Friday, May 05, 2006

The pharmacology of Rep Kennedy's nighttime crash

Seems like there is a good deal of interest today in Rep Patrick Kennedy's one-car accident last evening that he has attributed to taking a combination of the prescription sleep aid, Ambien (zolpidem tartrate), and Phenergan (promethazine), an old phenothiazine antipsychotic drug most often used now to treat nausea and gastrointestinal upset.

Fortunately, Rep Kennedy emerged from the accident unharmed. However, many questions have arisen today as to whether the accident was the result of alcohol impairment. Here at Terra Sigillata we will use this case instead as a pharmacology teaching moment to note that motor coordination and consciousness can be adversely affected by combinations of other depressants of the central nervous system (CNS).

Ambien alone is a very rapid acting sleep aid and its rapid onset of action is primary reason for its popularity among those with sleep disorders. Some of my MD colleagues stress strongly to their patients with insomnia that they immediately go to bed after taking the drug because its effects are so precipitous.

From the Sanofi-Aventis prescribing information [bold is my emphasis]:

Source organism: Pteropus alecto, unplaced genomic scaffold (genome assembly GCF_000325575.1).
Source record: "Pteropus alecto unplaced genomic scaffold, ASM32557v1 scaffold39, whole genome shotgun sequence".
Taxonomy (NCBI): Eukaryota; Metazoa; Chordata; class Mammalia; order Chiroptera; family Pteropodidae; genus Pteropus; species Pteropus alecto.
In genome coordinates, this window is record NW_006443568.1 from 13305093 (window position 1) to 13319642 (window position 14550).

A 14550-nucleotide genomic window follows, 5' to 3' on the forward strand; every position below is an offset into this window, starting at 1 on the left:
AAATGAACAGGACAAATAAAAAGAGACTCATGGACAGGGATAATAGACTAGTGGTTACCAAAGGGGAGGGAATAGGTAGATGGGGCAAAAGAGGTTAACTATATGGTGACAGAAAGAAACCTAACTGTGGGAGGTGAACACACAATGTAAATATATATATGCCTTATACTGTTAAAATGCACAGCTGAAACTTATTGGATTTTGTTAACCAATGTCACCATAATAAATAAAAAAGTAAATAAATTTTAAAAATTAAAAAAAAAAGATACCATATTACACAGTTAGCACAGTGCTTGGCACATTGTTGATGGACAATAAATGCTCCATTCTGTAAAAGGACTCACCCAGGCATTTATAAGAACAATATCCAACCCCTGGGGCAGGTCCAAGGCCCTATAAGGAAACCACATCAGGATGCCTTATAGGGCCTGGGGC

"Ambien, like other sedative/hypnotic drugs, has CNS-depressant effects. Due to the rapid onset of action, Ambien should only be ingested immediately prior to going to bed. Patients should be cautioned against engaging in hazardous occupations requiring complete mental alertness or motor coordination such as operating machinery or driving a motor vehicle after ingesting the drug, including potential impairment of the performance of such activities that may occur the day following ingestion of Ambien. Ambien showed additive effects when combined with alcohol and should not be taken with alcohol. Patients should also be cautioned about possible combined effects with other CNS-depressant drugs. Dosage adjustments may be necessary when Ambien is administered with such agents because of the potentially additive effects."

For those who care about specifics, Ambien/zolpidem is a non-benzodiazepine (non-Valium-like) enhancer of GABA(A) chloride channel function. But like Valium, it depresses the CNS by enhancing GABA-dependent chloride influx, making it more difficult for excitatory neurons to fire. Like other CNS depressants, it should not be combined with other CNS depressants, even something as seemingly innocuous as the over-the-counter antihistamine, Benadryl (diphenhydramine).